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Retisert: is the new advance in treatment of uveitis a good one?

OBJECTIVE: To review the use of corticosteroids for the treatment of uveitis, with a focus on the pharmacology, efficacy, and safety of a newer delivery device, Retisert.

DATA SOURCES: A PubMed/MEDLINE search from 1950 through February 2007 was conducted, and manufacturer-provided data were reviewed.

STUDY SELECTION AND DATA EXTRACTION: Animal studies and Phase II and III clinical trials evaluating the safety and efficacy of Retisert for the treatment of uveitis were considered. The data were extracted from PubMed/MEDLINE using the search terms fluocinolone acetonide, corticosteroids, intravitreal implant, uveitis, ocular steroids, and Retisert.

DATA SYNTHESIS: The findings of the clinical studies showed, with use of Retisert, a reduction in the recurrence of uveitis, improvement in visual acuity, and a decreased need for adjunctive therapy with corticosteroids and immunosuppressant agents. There are currently no studies directly comparing Retisert with other treatment options. The most commonly reported adverse events (ADEs) in clinical trials included cataracts, increased intraocular pressure, post-procedural complications associated with implant insertion, and ocular pain. Other ocular ADEs included decreased visual acuity, glaucoma, blurred vision, an abnormal sensation in the eye, eye irritation, and a change in tearing. These ADEs are similar to those seen with chronic corticosteroid therapy delivered by other ocular routes.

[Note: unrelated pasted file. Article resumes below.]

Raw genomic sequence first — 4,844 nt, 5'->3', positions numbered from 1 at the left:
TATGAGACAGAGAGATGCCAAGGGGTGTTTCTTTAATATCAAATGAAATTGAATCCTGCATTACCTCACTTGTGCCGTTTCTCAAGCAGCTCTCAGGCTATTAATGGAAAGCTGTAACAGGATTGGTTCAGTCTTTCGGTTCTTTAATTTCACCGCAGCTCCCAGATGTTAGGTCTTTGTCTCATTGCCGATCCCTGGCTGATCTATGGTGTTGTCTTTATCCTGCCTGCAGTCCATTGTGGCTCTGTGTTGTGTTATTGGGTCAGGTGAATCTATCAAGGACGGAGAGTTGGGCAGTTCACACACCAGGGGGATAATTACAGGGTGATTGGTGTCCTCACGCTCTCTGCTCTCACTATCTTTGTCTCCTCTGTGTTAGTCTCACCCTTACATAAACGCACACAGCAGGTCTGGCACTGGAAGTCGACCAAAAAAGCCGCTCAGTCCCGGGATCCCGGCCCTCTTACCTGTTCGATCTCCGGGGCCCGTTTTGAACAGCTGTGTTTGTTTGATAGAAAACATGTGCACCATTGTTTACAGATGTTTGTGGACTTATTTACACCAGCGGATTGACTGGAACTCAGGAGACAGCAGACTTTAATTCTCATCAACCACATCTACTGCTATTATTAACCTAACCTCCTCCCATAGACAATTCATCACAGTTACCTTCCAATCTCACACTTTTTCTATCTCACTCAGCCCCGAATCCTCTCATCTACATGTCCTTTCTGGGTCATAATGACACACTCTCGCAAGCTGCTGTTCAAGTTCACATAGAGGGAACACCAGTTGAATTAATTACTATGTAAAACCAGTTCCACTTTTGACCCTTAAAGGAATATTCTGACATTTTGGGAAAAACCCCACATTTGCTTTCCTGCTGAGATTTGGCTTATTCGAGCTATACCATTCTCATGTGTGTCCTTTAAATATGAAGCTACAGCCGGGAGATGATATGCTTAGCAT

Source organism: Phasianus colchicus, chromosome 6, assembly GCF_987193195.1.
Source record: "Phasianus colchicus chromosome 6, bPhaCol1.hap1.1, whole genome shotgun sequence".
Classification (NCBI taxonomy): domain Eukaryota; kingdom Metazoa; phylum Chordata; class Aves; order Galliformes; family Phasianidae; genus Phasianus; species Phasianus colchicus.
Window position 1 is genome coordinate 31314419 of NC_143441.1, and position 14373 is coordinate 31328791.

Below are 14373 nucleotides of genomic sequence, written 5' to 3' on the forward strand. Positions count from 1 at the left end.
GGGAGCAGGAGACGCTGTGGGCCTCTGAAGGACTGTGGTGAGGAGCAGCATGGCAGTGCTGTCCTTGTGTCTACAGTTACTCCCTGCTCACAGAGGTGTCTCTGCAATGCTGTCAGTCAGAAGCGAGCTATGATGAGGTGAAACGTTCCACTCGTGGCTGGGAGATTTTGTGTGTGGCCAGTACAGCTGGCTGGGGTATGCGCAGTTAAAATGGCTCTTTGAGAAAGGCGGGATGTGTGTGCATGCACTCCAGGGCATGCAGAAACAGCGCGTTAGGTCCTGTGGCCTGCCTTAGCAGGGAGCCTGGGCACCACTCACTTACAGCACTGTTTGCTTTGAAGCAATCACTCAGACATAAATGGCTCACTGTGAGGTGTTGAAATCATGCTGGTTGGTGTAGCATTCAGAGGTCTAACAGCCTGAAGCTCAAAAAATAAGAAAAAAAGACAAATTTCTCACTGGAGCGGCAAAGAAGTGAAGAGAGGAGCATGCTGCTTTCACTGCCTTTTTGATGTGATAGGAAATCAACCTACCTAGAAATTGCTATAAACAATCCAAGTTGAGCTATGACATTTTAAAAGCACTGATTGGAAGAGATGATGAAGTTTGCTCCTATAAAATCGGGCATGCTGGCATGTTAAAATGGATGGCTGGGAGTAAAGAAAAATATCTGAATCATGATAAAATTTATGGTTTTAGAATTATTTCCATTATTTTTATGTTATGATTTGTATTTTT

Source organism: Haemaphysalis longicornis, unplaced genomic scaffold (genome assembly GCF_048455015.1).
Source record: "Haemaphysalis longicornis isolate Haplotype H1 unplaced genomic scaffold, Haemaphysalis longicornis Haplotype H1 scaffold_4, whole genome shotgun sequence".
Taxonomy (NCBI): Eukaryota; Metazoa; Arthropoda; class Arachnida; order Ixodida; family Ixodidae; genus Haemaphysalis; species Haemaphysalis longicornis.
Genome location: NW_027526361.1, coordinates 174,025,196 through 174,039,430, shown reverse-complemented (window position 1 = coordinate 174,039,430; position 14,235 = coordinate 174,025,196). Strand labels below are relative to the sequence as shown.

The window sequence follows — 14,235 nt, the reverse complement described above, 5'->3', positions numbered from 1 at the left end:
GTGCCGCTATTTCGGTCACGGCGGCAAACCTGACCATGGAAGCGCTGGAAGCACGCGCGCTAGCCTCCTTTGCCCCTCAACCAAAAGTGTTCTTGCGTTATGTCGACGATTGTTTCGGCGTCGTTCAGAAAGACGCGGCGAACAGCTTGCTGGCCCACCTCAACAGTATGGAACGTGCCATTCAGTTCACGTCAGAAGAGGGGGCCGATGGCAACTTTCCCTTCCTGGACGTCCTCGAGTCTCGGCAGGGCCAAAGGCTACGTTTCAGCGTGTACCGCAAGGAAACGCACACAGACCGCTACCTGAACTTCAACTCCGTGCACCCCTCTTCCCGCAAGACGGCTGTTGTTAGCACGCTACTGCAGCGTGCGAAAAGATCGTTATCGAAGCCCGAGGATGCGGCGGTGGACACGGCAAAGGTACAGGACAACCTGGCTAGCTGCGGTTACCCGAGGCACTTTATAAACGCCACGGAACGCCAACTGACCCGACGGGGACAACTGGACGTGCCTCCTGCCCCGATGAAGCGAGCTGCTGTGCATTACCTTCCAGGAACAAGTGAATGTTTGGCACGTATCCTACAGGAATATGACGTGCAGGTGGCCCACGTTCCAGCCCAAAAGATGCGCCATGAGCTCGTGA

CONCLUSIONS: Retisert implants have been shown to deliver sufficient drug for a longer period of time compared with the traditional steroid delivery methods. Promising efficacy results show a significant reduction in recurrence rate and improvement in visual acuity for approximately 3 years after implant. However, the drug carries the risks associated with the implant procedure and with chronic exposure of the eye to steroids. Until more data on the long-term safety are known, Retisert should be reserved for patients who are no longer tolerant of or responsive to more traditional treatment modalities.

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